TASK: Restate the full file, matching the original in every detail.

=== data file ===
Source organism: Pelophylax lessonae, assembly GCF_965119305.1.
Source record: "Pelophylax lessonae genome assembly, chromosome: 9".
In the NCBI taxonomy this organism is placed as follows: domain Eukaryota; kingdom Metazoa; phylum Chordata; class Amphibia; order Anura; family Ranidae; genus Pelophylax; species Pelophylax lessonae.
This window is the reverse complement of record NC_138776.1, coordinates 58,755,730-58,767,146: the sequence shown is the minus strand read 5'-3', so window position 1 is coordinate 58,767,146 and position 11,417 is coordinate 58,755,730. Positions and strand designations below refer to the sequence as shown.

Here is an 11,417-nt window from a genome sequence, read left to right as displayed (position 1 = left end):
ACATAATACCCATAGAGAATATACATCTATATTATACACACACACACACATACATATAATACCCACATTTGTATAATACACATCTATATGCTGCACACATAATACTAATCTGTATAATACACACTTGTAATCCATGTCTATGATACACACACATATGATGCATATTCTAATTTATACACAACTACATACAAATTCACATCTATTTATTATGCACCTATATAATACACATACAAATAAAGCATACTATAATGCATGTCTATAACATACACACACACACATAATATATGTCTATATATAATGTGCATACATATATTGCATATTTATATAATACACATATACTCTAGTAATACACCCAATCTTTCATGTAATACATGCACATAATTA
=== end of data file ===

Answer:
Source organism: Pelophylax lessonae, assembly GCF_965119305.1.
Source record: "Pelophylax lessonae genome assembly, chromosome: 9".
In the NCBI taxonomy this organism is placed as follows: domain Eukaryota; kingdom Metazoa; phylum Chordata; class Amphibia; order Anura; family Ranidae; genus Pelophylax; species Pelophylax lessonae.
This window is the reverse complement of record NC_138776.1, coordinates 58,755,730-58,767,146: the sequence shown is the minus strand read 5'-3', so window position 1 is coordinate 58,767,146 and position 11,417 is coordinate 58,755,730. Positions and strand designations below refer to the sequence as shown.

Here is an 11,417-nt window from a genome sequence, read left to right as displayed (position 1 = left end):
ACATAATACCCATAGAGAATATACATCTATATTATACACACACACACACATACATATAATACCCACATTTGTATAATACACATCTATATGCTGCACACATAATACTAATCTGTATAATACACACTTGTAATCCATGTCTATGATACACACACATATGATGCATATTCTAATTTATACACAACTACATACAAATTCACATCTATTTATTATGCACCTATATAATACACATACAAATAAAGCATACTATAATGCATGTCTATAACATACACACACACACATAATATATGTCTATATATAATGTGCATACATATATTGCATATTTATATAATACACATATACTCTAGTAATACACCCAATCTTTCATGTAATACATGCACATAATTA